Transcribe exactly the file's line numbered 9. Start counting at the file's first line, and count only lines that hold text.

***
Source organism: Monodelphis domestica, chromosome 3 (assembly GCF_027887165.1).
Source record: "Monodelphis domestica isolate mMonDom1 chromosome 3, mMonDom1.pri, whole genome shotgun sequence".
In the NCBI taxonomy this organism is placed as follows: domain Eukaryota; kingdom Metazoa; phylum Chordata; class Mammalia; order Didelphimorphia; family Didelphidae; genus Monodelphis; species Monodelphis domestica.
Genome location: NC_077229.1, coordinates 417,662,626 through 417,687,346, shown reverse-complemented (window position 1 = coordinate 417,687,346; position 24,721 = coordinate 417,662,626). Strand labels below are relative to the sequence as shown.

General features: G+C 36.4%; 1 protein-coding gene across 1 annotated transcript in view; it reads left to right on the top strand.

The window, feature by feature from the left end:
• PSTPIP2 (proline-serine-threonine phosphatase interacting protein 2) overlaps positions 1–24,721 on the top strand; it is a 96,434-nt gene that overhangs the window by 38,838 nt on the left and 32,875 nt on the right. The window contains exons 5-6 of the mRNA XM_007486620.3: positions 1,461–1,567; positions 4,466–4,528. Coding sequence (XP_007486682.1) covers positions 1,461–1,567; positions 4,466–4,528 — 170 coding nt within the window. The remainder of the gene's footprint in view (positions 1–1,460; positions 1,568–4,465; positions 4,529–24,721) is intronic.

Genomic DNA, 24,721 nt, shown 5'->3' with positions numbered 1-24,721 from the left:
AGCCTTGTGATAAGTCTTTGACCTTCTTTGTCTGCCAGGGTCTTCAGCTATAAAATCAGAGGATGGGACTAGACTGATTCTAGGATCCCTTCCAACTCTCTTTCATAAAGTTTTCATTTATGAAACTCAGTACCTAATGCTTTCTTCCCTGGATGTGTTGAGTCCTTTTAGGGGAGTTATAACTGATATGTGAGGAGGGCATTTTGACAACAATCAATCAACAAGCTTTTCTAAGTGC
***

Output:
AGCCTTGTGATAAGTCTTTGACCTTCTTTGTCTGCCAGGGTCTTCAGCTATAAAATCAGAGGATGGGACTAGACTGATTCTAGGATCCCTTCCAACTCTCTTTCATAAAGTTTTCATTTATGAAACTCAGTACCTAATGCTTTCTTCCCTGGATGTGTTGAGTCCTTTTAGGGGAGTTATAACTGATATGTGAGGAGGGCATTTTGACAACAATCAATCAACAAGCTTTTCTAAGTGC